In Friendship's Guise eBook

This eBook from the Gutenberg Project consists of approximately 271 pages of information about In Friendship's Guise.

“You doubtless know why I have come,” said Stephen Foster, as he stepped into the room and closed the door.  He looked penetratingly at the young man through a pair of gold-rimmed eye-glasses.

“I think I do, sir,” Jack replied, “and I am very glad to see you.  I rather expected a visit from you.  Take a seat, please.”

“Thank you—­I prefer to stand.  My business is very brief, Mr. Vernon.  It is quite unnecessary to enter into discussions or explanations.  You are aware, of course, that my daughter has told me everything.  Do you consider that you have acted honorably—­that your conduct has been what a gentleman’s should be?”

“It has, sir.  Appearances are a little against me, I admit, but I have a clear conscience, Mr. Foster.  I love your daughter with all my heart, and I have no higher aim in life than to make her my wife.  I am heartily glad of the opportunity to tell you this to your face.  Believe me, it was not from choice that I stooped to clandestine meetings.”

Stephen Foster laughed contemptuously.

“You took an unfair advantage of an innocent and trustful girl,” he said.  “My daughter is young, ignorant of the world, and she does not know her own mind.  You have cast a spell over her, as it were.  She defies me—­she refuses to obey my orders.  You have estranged us, Mr. Vernon, and brought a cloud into what was a happy home.  I appeal to you, in a father’s name, to release the girl from the ill-advised and foolish promises she made you.”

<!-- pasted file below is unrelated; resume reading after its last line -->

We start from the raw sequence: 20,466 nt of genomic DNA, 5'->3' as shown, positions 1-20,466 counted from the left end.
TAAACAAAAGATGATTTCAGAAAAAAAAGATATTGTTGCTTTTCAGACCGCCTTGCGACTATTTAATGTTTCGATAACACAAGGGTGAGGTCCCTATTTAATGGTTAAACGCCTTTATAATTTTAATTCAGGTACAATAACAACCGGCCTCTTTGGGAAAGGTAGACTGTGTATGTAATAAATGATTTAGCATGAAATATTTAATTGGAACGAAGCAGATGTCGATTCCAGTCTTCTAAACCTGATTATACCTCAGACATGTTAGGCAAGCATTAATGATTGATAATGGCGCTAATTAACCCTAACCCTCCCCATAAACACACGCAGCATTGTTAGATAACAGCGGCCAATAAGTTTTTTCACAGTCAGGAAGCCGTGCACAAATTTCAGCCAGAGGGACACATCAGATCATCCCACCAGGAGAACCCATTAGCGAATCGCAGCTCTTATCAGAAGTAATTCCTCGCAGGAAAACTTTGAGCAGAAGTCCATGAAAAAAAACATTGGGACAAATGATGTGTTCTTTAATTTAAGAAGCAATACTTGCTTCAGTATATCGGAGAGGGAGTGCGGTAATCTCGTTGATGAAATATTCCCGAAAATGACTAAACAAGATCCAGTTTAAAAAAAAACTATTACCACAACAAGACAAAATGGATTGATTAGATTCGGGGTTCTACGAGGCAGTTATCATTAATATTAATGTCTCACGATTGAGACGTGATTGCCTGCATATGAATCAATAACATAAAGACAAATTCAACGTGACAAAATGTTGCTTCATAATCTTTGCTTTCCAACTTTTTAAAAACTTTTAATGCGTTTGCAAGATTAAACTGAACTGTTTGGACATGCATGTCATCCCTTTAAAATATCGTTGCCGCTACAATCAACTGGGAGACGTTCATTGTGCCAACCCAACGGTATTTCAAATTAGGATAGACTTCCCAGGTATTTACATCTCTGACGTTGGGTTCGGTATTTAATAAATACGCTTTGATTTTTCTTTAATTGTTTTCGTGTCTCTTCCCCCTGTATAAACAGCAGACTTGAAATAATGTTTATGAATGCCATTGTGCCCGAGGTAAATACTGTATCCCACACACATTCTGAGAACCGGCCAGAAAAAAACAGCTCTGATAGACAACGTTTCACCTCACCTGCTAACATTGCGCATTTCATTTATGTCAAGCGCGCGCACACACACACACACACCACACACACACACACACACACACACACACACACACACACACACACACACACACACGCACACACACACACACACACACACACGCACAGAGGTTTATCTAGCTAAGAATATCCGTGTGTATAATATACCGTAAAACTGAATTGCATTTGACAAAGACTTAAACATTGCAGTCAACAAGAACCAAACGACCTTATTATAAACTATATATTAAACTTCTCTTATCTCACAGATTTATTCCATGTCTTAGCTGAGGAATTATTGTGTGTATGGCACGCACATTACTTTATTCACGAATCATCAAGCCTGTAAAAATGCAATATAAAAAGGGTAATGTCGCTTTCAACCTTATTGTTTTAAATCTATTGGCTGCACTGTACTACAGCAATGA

“I cannot give her up, sir.  I fear you do not understand how much Madge—­Miss Foster—­is to me.  If words could prove my sincerity, my devotion to her—­”

“Her marriage to you is out of the question.”

“May I ask why?”

“My reasons do not concern you.”

“But at least I am entitled to some explanation—­it is no more than my due,” said Jack.  “Why do you object to me as a son-in-law?  I am not a rake or an idler—­you can easily satisfy yourself of my character, if you like.  I am not a rich man, but I can offer your daughter a comfortable, even a luxurious, home.  I have succeeded in my profession, and in another year I shall doubtless be making an income of two or three thousand pounds.”

“I am ready to admit all that,” was Stephen Foster’s curt reply.  “It does not alter the position, however.”

“I suppose you have higher views for your daughter!” Jack cried, bitterly.

“Yes, I have,” Stephen Foster admitted, after a moment’s hesitation.  “I don’t mind saying as much.  But this interview has already lasted longer than I intended it should, Mr. Vernon.  Have I appealed to you in vain?”

“With all proper respect to you, sir, I can answer you in only one way,” Jack replied, firmly.  “Your daughter returns my affection, and she is a woman in ten thousand—­a woman for whose love one might well count the world well lost.  I cannot, I will not, give her up.”

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In Friendship's Guise from Project Gutenberg. Public domain.
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